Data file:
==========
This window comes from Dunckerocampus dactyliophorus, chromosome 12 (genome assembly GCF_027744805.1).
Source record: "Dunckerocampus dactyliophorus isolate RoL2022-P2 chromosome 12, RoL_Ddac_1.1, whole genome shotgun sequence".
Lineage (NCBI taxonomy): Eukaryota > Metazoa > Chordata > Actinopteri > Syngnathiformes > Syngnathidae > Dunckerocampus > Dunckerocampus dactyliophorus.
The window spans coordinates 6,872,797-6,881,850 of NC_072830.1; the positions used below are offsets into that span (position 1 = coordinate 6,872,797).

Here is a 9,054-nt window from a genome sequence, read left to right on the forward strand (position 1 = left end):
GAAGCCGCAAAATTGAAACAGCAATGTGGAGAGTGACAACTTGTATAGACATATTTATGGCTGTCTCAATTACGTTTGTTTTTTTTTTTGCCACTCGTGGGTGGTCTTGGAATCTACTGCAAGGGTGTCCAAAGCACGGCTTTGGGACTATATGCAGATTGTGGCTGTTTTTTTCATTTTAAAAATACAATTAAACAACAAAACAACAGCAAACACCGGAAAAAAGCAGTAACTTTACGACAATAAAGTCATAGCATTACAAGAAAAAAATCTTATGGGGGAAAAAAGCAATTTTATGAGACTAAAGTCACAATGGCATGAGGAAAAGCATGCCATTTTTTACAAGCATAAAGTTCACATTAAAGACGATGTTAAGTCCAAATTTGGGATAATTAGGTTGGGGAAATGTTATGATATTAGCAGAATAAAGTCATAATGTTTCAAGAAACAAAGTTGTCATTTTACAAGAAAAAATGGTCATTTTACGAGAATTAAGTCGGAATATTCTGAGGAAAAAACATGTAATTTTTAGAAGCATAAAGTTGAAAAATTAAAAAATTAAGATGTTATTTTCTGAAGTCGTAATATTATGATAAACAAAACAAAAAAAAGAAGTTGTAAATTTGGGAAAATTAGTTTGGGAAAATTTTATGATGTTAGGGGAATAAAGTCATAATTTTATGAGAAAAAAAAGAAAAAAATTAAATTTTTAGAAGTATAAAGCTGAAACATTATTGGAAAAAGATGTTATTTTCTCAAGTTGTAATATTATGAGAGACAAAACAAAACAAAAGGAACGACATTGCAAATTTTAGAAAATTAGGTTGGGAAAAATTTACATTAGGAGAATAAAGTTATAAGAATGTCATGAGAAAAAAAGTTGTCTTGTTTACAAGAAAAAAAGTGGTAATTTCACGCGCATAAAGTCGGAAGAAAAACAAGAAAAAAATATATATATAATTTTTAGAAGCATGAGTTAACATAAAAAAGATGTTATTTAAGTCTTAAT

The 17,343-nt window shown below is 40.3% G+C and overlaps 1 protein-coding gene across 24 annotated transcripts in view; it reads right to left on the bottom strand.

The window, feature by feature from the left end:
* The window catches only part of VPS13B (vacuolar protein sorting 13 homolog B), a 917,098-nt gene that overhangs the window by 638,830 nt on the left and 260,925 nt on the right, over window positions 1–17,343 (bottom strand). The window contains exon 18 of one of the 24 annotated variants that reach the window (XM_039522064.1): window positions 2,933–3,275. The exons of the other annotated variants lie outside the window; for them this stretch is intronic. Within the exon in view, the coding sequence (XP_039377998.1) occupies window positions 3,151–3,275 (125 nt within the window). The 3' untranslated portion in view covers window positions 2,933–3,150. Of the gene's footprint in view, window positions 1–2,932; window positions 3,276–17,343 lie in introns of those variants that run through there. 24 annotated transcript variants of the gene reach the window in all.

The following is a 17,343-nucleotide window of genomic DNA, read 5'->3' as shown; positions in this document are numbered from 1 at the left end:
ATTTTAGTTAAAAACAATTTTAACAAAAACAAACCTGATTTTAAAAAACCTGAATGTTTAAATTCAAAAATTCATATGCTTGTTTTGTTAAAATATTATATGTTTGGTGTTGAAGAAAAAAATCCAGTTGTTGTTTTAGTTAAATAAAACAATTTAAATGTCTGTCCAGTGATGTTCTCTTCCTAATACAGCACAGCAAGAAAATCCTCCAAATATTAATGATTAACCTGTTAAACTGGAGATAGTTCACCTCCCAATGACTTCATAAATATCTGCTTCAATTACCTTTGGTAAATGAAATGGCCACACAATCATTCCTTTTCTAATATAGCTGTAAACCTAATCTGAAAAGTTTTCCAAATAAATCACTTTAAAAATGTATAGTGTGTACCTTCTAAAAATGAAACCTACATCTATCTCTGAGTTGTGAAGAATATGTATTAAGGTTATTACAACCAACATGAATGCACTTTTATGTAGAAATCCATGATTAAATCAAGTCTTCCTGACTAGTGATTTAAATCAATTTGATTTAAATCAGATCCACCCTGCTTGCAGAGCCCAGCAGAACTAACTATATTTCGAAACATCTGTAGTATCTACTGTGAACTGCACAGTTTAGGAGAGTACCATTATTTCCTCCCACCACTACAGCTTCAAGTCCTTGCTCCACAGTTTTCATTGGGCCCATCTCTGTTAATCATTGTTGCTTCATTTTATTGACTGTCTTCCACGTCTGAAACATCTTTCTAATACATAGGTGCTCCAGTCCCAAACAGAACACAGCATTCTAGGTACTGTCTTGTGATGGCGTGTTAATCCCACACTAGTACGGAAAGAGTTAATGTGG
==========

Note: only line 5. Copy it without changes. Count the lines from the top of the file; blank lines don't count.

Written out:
Here is a 9,054-nt window from a genome sequence, read left to right on the forward strand (position 1 = left end):